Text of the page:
Kinetic isotope effect

The kinetic isotope effect (KIE) is a variation in the reaction rate of a chemical reaction when an atom in one of the reactants is replaced by one of its isotopes. It is also called isotope fractionation, although this term is technically somewhat broader in meaning. A KIE involving hydrogen and deuterium is represented as:

${\displaystyle KIE={\frac {k_{H}}{k_{D}}}}$

with kH and kD reaction rate constants.

An isotopic substitution will greatly modify the reaction rate when the isotopic replacement is in a chemical bond that is broken or formed. In such a case, the rate change is termed a primary isotope effect. When the substitution is not involved in the bond that is breaking or forming, one may still observe a smaller rate change, termed a secondary isotope effect. Thus, the magnitude of the kinetic isotope effect can be used to elucidate the reaction mechanism. Isotope effects are most easily observed when they occur in the rate-determining step of a reaction. If other steps are partially rate-determining, the effect of isotopic substitution will be masked.

Isotopic rate changes are most pronounced when the relative mass change is greatest. For instance, changing a hydrogen atom to deuterium represents a 100% increase in mass, whereas in replacing carbon-12 with carbon-13, the mass increases by only 8%. The rate of a reaction involving a C-H bond is typically 6 to 10 times faster than the corresponding C-D bond, whereas a 12C reaction is only ~1.04 times faster than the corresponding 13C reaction (even though, in both cases, the isotope is one atomic mass unit heavier).

Isotopic substitution can modify the rate of reaction in a variety of ways. In many cases, the rate difference can be rationalized by noting that the mass of an atom affects the vibration frequency of the chemical bond that it forms, even if the electron configuration is nearly identical. Heavier atoms will (classically) lead to lower vibration frequencies, or, viewed quantum mechanically, will have lower zero-point energy. With a lower zero-point energy, more energy must be supplied to break the bond, resulting in a higher activation energy for bond cleavage, which in turn lowers the measured rate (see, for example, the Arrhenius equation).

The Swain equation relates the kinetic isotope effect for the proton/tritium combination with that of the proton/deuterium combination.

Mathematical details in a diatomic molecule

One approach to studying the effect is for that of a diatomic molecule. The fundamental vibrational frequency (ν) of a chemical bond between atom A and B is, when approximated by a harmonic oscillator:

${\displaystyle \nu ={\frac {1}{2\pi }}{\sqrt {\frac {k}{\mu }}}}$

where k is the spring constant for the bond, and μ is the reduced mass of the A-B system:

${\displaystyle \mu ={\frac {m_{A}m_{B}}{m_{A}+m_{B}}}}$

(${\displaystyle m_{i}}$ is the mass of atom ${\displaystyle i}$). Quantum mechanically, the energy of the ${\displaystyle n}$-th level of a harmonic oscillator is given by:

${\displaystyle E_{n}=h\nu \left(n+{\frac {1}{2}}\right).}$

Thus, the zero-point energy (${\displaystyle n}$ = 0) will decrease as the reduced mass increases. With a lower zero-point energy, more energy is needed to overcome the activation energy for bond cleavage.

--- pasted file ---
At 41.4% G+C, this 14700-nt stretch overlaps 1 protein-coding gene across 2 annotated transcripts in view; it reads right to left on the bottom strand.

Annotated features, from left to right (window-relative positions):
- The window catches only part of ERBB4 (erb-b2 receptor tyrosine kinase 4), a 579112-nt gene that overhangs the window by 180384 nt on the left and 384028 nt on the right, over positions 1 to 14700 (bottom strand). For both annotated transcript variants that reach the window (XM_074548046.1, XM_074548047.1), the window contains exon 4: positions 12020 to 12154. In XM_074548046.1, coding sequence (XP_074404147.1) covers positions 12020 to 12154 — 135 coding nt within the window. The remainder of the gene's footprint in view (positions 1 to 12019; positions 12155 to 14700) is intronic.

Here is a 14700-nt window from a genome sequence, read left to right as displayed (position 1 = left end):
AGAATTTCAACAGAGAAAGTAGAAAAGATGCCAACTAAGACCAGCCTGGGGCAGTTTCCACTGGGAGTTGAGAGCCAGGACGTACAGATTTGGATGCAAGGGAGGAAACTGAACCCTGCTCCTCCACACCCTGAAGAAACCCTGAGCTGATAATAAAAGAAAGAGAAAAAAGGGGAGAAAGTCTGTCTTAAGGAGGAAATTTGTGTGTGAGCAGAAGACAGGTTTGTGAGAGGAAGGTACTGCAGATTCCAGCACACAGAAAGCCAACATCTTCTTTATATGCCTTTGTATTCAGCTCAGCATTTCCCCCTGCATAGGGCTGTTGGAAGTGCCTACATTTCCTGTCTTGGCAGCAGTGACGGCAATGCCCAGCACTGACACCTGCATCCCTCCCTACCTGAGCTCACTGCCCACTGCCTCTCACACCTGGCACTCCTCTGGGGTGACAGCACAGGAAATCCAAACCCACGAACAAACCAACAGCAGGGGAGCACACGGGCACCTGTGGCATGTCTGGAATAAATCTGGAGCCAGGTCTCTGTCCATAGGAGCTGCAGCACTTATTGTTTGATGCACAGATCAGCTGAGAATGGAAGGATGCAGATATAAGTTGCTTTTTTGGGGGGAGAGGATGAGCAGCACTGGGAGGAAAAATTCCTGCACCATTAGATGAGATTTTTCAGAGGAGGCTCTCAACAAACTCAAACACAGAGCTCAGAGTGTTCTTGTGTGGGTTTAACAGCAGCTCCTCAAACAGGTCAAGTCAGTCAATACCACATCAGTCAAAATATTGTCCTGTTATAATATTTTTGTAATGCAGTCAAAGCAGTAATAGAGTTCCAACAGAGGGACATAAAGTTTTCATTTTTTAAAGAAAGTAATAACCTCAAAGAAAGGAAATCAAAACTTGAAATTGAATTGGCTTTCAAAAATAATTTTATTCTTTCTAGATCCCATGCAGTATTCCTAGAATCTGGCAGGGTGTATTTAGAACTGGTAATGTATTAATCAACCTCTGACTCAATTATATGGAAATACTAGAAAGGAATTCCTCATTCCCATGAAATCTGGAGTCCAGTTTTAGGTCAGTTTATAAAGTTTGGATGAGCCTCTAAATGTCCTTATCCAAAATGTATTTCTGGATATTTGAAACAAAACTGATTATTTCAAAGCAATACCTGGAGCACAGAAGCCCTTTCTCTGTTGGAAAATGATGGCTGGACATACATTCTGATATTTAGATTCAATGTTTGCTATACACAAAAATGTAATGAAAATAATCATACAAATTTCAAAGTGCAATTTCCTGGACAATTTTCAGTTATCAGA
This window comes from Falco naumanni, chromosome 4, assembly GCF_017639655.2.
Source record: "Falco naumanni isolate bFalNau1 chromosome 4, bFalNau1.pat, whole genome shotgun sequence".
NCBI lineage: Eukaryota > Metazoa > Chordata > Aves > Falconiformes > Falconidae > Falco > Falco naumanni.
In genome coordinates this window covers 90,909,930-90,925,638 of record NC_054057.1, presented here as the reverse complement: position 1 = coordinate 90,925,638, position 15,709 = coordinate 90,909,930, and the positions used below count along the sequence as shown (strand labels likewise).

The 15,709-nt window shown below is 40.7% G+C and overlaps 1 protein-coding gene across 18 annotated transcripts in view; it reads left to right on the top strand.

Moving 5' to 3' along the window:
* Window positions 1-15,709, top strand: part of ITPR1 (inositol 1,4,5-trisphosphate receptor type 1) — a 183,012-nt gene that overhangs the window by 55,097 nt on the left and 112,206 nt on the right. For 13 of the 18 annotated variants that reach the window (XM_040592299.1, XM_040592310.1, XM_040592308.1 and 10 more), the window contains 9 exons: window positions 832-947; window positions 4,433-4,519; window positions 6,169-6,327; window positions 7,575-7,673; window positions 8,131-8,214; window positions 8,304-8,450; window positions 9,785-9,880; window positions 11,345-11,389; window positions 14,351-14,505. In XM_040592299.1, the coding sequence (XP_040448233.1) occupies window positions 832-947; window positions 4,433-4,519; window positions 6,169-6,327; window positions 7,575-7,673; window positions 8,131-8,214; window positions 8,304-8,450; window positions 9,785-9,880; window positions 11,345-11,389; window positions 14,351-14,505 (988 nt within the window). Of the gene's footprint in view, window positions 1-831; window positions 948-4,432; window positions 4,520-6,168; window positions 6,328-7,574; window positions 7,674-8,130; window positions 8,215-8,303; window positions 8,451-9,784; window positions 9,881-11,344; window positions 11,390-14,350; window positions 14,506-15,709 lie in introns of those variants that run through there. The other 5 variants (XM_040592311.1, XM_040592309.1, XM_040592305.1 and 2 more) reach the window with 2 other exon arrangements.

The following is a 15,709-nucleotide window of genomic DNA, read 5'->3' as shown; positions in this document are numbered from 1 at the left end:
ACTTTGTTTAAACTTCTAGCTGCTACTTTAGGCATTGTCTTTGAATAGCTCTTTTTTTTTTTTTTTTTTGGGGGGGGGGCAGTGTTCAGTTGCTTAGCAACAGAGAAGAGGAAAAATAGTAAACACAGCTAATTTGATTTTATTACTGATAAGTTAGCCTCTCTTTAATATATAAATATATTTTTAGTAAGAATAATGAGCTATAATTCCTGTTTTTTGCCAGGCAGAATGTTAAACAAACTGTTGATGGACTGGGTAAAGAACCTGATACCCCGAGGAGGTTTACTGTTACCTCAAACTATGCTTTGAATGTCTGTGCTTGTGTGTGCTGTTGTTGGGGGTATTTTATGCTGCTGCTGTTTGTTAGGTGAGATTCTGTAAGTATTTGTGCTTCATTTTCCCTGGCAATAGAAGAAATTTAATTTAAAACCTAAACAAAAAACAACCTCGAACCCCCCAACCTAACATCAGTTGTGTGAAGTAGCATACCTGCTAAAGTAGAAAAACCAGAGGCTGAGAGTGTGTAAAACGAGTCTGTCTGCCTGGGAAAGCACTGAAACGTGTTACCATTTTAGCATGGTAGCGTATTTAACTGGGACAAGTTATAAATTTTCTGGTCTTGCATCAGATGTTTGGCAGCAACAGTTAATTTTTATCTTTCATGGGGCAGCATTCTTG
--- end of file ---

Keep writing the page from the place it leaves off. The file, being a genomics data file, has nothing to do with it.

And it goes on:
In changing a carbon-hydrogen bond to a carbon-deuterium bond, k remains unchanged, but the reduced mass µ is different. As a good approximation, on going from C-H to C-D, the reduced mass increases by a factor of approximately 2. Thus, the frequency for a C-D bond should be approximately 1/√2 or 0.71 times that of the corresponding C-H bond. Still, this is a much larger effect than changing the carbon-12 to carbon-13.

Applications

The kinetic isotope effect is applied in reaction mechanism elucidation, for instance in the halogenation of toluene:[1]

Kinetic isotope effect in halogenation of toluene

In this particular intramolecular KIE study the radical substitution of hydrogen by bromine is examined with mono-deuterated toluene (obtained by organic reduction of benzyl chloride with zinc and deuterated acetic acid) and N-bromosuccinimide. As hydrogen is replaced by bromine faster than deuterium, the reaction product gets enriched in deuterium. In order to analyze the deuterium composition by means of mass spectroscopy the reaction product is reduced back to toluene with lithium aluminum hydride and a KIE of 4.86 is calculated. This finding is in accordance with the general accepted view of a radical substitution in which a proton is removed by a bromine free radical species in the rate-determining step.

A large KIE of 5.56 is also reported for reaction of ketones with bromine and sodium hydroxide forming a haloketone with the α-carbonyl positions deuterated.[2]

Kinetic isotope effect in bromination of ketone

In this reaction the rate-limiting step is enolate formation by proton (deuterium) abstraction from the ketone by base. In this study the KIE is calculated from the reaction rate constants for regular 2,4-dimethyl-3-pentanone and its deuterated isomer by optical density measurements.

Tunneling

In some cases, an additional rate enhancement is seen for the lighter isotope, possibly due to quantum mechanical tunnelling. This is typically only observed for hydrogen atoms, which are light enough to exhibit significant tunnelling.

This effect has been observed in such reactions as the deprotonation and iodination of nitropropane with hindered pyridine base[3] with a reported KIE of 25 at 25 °C:

KIE effect iodination

and in a 1,5-sigmatropic hydrogen shift[4] although it is observed that it is difficult to extrapolate experimental values obtained at elevated temperatures to lower temperatures:[5][6]

KIE effect sigmatropic Reaction